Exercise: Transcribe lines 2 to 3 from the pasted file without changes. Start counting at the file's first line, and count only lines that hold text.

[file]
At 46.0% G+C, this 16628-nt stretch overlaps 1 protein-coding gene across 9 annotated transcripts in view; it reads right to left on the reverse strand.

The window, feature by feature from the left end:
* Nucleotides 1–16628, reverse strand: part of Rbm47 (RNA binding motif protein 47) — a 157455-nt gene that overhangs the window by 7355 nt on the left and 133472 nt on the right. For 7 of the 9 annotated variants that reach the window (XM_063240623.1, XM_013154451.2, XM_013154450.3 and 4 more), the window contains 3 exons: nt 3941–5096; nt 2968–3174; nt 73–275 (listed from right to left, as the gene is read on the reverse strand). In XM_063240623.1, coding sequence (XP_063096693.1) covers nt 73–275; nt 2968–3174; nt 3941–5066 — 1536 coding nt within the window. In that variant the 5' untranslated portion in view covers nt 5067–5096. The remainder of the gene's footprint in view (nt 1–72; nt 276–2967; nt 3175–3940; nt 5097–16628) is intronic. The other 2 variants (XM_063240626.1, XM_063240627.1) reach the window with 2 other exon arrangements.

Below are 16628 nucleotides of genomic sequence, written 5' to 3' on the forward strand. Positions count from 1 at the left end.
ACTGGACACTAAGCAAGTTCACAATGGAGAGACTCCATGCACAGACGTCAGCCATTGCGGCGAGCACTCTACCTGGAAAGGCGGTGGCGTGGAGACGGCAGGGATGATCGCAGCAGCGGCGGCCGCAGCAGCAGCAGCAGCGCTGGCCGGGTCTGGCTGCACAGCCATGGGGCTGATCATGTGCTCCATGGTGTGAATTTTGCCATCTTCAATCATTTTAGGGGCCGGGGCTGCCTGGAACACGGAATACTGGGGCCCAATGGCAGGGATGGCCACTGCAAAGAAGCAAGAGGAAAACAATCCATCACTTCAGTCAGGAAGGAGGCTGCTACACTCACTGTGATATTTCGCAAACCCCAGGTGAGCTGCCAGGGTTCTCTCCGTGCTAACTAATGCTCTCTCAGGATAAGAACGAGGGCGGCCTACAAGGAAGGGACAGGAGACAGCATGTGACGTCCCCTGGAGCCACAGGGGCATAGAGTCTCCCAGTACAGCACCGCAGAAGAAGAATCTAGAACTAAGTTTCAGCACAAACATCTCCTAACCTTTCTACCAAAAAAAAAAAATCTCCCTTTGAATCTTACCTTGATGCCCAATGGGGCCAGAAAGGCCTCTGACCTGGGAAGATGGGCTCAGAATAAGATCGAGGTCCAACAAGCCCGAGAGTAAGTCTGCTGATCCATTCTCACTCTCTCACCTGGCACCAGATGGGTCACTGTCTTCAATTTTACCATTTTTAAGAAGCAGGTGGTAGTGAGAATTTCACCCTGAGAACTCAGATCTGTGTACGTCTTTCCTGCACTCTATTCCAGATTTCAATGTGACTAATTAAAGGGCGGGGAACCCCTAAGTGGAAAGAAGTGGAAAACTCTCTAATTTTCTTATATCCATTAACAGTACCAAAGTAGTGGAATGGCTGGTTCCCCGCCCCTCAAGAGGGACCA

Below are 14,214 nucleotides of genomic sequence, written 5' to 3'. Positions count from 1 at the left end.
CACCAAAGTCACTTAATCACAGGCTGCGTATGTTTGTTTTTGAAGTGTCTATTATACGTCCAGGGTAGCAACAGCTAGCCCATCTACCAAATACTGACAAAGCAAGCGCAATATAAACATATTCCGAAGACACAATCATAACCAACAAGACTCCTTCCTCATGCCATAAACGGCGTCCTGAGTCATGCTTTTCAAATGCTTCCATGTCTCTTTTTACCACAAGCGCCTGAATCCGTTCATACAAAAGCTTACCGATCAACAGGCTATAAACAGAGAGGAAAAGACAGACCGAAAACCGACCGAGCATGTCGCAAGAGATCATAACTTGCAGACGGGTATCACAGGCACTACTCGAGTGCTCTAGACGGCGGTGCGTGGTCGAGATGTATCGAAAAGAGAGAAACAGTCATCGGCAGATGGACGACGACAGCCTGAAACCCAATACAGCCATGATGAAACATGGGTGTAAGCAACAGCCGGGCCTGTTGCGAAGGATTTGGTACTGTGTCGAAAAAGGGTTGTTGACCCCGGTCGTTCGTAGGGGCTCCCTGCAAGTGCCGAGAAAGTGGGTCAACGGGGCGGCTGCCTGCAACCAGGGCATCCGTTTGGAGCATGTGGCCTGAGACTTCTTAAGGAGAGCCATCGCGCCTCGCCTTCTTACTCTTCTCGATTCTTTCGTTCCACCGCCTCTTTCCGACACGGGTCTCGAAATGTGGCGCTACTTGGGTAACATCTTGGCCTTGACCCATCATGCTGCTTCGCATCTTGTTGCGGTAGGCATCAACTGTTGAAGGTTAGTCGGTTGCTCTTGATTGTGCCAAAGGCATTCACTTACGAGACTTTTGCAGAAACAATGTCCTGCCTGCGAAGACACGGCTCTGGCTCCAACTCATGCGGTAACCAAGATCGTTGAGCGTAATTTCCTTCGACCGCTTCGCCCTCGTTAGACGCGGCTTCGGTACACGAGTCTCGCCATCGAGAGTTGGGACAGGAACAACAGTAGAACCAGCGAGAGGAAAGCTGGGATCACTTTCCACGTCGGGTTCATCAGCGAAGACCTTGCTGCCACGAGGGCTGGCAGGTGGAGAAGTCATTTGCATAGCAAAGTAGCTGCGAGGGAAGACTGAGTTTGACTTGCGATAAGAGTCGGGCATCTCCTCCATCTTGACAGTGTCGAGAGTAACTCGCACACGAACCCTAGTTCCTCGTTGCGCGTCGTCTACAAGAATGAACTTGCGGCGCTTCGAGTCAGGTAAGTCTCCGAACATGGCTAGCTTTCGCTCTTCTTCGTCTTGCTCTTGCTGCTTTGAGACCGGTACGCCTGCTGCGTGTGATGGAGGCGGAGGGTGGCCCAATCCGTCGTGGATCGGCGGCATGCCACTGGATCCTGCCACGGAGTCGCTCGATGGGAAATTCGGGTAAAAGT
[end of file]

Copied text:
The window, feature by feature from the left end:
* Nucleotides 1–16628, reverse strand: part of Rbm47 (RNA binding motif protein 47) — a 157455-nt gene that overhangs the window by 7355 nt on the left and 133472 nt on the right. For 7 of the 9 annotated variants that reach the window (XM_063240623.1, XM_013154451.2, XM_013154450.3 and 4 more), the window contains 3 exons: nt 3941–5096; nt 2968–3174; nt 73–275 (listed from right to left, as the gene is read on the reverse strand). In XM_063240623.1, coding sequence (XP_063096693.1) covers nt 73–275; nt 2968–3174; nt 3941–5066 — 1536 coding nt within the window. In that variant the 5' untranslated portion in view covers nt 5067–5096. The remainder of the gene's footprint in view (nt 1–72; nt 276–2967; nt 3175–3940; nt 5097–16628) is intronic. The other 2 variants (XM_063240626.1, XM_063240627.1) reach the window with 2 other exon arrangements.